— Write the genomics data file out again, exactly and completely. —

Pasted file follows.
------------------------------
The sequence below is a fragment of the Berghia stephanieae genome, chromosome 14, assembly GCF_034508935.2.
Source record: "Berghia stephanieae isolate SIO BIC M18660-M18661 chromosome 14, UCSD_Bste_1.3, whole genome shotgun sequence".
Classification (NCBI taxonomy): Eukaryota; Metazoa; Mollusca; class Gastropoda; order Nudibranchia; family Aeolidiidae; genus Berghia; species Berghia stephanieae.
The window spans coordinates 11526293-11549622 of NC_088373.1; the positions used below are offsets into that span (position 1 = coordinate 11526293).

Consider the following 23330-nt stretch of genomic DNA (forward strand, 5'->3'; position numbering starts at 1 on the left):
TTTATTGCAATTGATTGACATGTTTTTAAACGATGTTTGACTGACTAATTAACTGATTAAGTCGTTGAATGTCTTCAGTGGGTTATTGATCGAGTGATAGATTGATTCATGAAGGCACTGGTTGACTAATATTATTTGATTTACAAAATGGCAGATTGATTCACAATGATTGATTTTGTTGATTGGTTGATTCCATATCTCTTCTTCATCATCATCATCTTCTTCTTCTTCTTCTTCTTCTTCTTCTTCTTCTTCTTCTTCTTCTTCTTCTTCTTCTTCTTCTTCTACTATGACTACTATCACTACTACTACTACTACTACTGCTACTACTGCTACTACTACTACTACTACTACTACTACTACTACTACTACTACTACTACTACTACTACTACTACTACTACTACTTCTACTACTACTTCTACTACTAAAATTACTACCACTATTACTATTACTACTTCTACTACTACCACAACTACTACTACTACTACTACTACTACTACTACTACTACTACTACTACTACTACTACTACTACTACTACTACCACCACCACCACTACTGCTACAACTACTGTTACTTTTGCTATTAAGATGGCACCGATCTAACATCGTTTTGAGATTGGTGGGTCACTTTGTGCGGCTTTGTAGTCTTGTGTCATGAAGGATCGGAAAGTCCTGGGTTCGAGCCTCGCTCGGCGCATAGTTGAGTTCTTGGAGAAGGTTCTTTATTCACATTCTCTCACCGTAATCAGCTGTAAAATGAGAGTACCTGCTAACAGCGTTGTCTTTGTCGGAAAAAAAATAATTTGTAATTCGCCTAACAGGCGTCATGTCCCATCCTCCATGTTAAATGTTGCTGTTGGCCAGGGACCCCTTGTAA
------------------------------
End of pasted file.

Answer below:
The sequence below is a fragment of the Berghia stephanieae genome, chromosome 14, assembly GCF_034508935.2.
Source record: "Berghia stephanieae isolate SIO BIC M18660-M18661 chromosome 14, UCSD_Bste_1.3, whole genome shotgun sequence".
Classification (NCBI taxonomy): Eukaryota; Metazoa; Mollusca; class Gastropoda; order Nudibranchia; family Aeolidiidae; genus Berghia; species Berghia stephanieae.
The window spans coordinates 11526293-11549622 of NC_088373.1; the positions used below are offsets into that span (position 1 = coordinate 11526293).

Consider the following 23330-nt stretch of genomic DNA (forward strand, 5'->3'; position numbering starts at 1 on the left):
TTTATTGCAATTGATTGACATGTTTTTAAACGATGTTTGACTGACTAATTAACTGATTAAGTCGTTGAATGTCTTCAGTGGGTTATTGATCGAGTGATAGATTGATTCATGAAGGCACTGGTTGACTAATATTATTTGATTTACAAAATGGCAGATTGATTCACAATGATTGATTTTGTTGATTGGTTGATTCCATATCTCTTCTTCATCATCATCATCTTCTTCTTCTTCTTCTTCTTCTTCTTCTTCTTCTTCTTCTTCTTCTTCTTCTTCTTCTTCTTCTTCTACTATGACTACTATCACTACTACTACTACTACTACTGCTACTACTGCTACTACTACTACTACTACTACTACTACTACTACTACTACTACTACTACTACTACTACTACTACTACTACTACTTCTACTACTACTTCTACTACTAAAATTACTACCACTATTACTATTACTACTTCTACTACTACCACAACTACTACTACTACTACTACTACTACTACTACTACTACTACTACTACTACTACTACTACTACTACTACTACCACCACCACCACTACTGCTACAACTACTGTTACTTTTGCTATTAAGATGGCACCGATCTAACATCGTTTTGAGATTGGTGGGTCACTTTGTGCGGCTTTGTAGTCTTGTGTCATGAAGGATCGGAAAGTCCTGGGTTCGAGCCTCGCTCGGCGCATAGTTGAGTTCTTGGAGAAGGTTCTTTATTCACATTCTCTCACCGTAATCAGCTGTAAAATGAGAGTACCTGCTAACAGCGTTGTCTTTGTCGGAAAAAAAATAATTTGTAATTCGCCTAACAGGCGTCATGTCCCATCCTCCATGTTAAATGTTGCTGTTGGCCAGGGACCCCTTGTAA